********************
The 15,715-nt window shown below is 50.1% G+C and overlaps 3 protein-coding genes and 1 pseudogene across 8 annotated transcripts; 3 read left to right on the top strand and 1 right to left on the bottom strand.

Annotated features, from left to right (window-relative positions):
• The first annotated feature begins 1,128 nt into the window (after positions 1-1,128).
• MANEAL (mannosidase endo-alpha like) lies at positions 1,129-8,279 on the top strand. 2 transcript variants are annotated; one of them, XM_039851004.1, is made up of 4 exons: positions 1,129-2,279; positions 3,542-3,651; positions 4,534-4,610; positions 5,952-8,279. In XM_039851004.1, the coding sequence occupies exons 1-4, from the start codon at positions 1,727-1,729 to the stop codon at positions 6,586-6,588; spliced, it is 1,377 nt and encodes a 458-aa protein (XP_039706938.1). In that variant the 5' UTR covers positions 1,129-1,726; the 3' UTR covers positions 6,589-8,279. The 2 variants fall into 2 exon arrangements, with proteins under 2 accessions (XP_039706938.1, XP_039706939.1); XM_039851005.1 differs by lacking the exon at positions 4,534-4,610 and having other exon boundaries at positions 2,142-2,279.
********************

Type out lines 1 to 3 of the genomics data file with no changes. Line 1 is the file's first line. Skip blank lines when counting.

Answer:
The 15,715-nt window shown below is 50.1% G+C and overlaps 3 protein-coding genes and 1 pseudogene across 8 annotated transcripts; 3 read left to right on the top strand and 1 right to left on the bottom strand.

Annotated features, from left to right (window-relative positions):
• The first annotated feature begins 1,128 nt into the window (after positions 1-1,128).